WHO begins external review of swine flu response
Questions have been raised about the panic caused by a virus that turned out to be mild in nature and infected fewer people than early estimates from the United Nations health agency predicted.
Geneva (dpa) April 12, 2010 -- The World Health Organization on Monday launched a meeting of external experts to review the response to last year's outbreak of the swine flu virus.
The review of the handling of the A(H1N1) pandemic will last three days.
"This has been the most closely watched and carefully scrutinized pandemic in history," WHO Director General Margaret Chan said at the start of the meeting in Geneva.
"We want a frank, critical, transparent, credible and independent review," she added.
The 29 experts who make up the committee hail from various universities and ministries on several continents.
"The members are some of the leading experts in the world in their respective fields," the WHO commented on its website, saying that the committee would review the legally binding International Health Regulations.
The regulations were drawn up in 2005 and entered into force in 2007. The H1N1 outbreak was the first major test of the rules.
"This committee of external experts will begin their assessment of the international pandemic response and identification of lessons learned for the future," the WHO said.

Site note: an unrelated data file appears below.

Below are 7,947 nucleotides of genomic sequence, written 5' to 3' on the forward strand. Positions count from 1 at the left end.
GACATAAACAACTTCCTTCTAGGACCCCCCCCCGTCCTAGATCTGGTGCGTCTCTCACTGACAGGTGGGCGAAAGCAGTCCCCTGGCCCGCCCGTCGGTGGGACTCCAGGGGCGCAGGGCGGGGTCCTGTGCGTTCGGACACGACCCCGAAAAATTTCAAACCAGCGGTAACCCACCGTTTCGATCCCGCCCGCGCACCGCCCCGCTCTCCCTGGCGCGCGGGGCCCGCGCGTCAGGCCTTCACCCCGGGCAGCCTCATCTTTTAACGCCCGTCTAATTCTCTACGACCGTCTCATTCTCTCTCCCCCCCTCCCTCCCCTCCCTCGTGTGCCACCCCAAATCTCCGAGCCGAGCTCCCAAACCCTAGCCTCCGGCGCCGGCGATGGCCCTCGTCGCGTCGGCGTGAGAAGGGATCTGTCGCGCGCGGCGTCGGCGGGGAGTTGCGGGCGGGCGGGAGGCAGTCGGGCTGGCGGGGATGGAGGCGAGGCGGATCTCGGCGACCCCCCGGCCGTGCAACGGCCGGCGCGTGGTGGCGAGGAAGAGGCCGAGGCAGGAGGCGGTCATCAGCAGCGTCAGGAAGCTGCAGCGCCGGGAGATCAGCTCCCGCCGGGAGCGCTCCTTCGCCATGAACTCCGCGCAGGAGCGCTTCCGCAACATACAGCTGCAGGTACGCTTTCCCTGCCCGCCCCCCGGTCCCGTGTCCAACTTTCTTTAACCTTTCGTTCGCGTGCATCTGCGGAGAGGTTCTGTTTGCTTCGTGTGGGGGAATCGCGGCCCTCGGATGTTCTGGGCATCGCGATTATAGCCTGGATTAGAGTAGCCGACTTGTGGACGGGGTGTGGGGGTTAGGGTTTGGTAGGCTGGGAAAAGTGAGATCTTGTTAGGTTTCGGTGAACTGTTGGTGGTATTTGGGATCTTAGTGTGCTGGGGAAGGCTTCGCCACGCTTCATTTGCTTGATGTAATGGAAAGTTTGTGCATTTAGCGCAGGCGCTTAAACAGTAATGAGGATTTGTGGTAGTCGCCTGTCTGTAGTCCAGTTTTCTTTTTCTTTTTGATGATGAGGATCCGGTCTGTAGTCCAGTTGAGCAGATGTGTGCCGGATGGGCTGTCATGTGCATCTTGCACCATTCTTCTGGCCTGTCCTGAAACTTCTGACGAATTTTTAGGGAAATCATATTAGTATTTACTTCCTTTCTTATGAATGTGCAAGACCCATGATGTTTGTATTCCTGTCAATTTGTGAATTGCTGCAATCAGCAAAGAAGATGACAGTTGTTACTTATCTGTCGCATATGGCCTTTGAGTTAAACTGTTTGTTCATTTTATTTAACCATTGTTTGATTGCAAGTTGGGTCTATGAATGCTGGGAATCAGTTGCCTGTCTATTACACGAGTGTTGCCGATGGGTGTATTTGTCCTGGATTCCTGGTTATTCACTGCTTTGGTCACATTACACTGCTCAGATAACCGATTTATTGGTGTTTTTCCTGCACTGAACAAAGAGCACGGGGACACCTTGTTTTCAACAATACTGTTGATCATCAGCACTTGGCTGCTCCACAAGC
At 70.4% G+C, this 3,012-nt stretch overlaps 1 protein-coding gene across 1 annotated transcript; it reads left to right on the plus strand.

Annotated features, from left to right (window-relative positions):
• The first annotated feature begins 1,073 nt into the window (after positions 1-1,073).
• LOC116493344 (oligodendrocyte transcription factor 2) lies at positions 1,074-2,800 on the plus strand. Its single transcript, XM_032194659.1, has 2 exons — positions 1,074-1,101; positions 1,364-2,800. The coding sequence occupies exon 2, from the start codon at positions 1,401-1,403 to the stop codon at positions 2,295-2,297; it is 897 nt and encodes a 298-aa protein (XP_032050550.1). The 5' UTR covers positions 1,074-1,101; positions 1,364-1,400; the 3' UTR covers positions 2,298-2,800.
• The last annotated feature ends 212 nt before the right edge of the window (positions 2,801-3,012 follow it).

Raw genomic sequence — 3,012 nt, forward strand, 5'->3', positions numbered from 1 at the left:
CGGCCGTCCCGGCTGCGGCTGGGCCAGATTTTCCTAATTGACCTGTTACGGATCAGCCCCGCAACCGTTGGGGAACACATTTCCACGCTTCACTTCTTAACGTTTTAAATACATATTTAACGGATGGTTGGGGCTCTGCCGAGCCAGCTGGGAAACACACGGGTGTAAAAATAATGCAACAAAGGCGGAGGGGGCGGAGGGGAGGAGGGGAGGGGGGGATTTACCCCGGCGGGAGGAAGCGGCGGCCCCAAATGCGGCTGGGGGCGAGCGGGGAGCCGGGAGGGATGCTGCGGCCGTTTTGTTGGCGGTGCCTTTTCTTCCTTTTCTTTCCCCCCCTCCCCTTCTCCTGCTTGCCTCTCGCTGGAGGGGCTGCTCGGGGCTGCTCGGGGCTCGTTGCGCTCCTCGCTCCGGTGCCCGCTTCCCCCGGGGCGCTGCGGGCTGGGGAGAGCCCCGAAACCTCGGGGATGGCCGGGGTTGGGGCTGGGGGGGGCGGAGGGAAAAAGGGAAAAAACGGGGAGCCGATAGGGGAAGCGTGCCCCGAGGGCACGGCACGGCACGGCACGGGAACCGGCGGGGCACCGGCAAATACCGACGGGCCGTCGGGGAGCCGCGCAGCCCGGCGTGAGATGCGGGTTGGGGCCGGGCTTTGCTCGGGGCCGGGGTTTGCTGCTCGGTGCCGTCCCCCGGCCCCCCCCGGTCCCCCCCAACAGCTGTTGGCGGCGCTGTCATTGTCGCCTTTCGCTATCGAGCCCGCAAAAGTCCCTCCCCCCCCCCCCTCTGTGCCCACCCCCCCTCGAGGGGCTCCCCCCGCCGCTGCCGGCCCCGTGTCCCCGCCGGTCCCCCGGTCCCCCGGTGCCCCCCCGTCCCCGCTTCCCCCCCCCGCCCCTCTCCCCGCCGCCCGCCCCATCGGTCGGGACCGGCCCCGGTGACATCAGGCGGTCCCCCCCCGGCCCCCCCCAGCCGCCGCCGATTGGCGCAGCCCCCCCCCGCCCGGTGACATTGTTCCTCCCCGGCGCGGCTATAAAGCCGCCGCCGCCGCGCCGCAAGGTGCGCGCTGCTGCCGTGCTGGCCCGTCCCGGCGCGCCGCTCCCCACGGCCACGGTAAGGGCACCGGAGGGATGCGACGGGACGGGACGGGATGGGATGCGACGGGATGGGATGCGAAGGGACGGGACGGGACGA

There has been growing criticism of the WHO over its handling of the pandemic.
Many questions have been raised about the panic caused by the virus, which turned out to be mild in nature and infected fewer people than had been predicted by the United Nations health agency in early estimates.
WHO officials have said they needed to sound alarm bells when the A(H1N1) virus started to spread, as no one could know at the time how the pandemic would turn out.
Decisions on vaccine manufacturing have landed in the spotlight too. Also, a WHO committee that made decisions on the vaccines for the flu virus has come under criticism for having members with questionable ties to the industry.
The Council of Europe has been particularly vocal in its criticism of WHO policy. The WHO's executive board in January asked for an assessment of the international response to the influenza.
More than 17,500 confirmed deaths have been reported by the WHO since details of the virus were announced in April last year. This remains far below early estimates.
A quarter million or more people die each year because of seasonal influenza.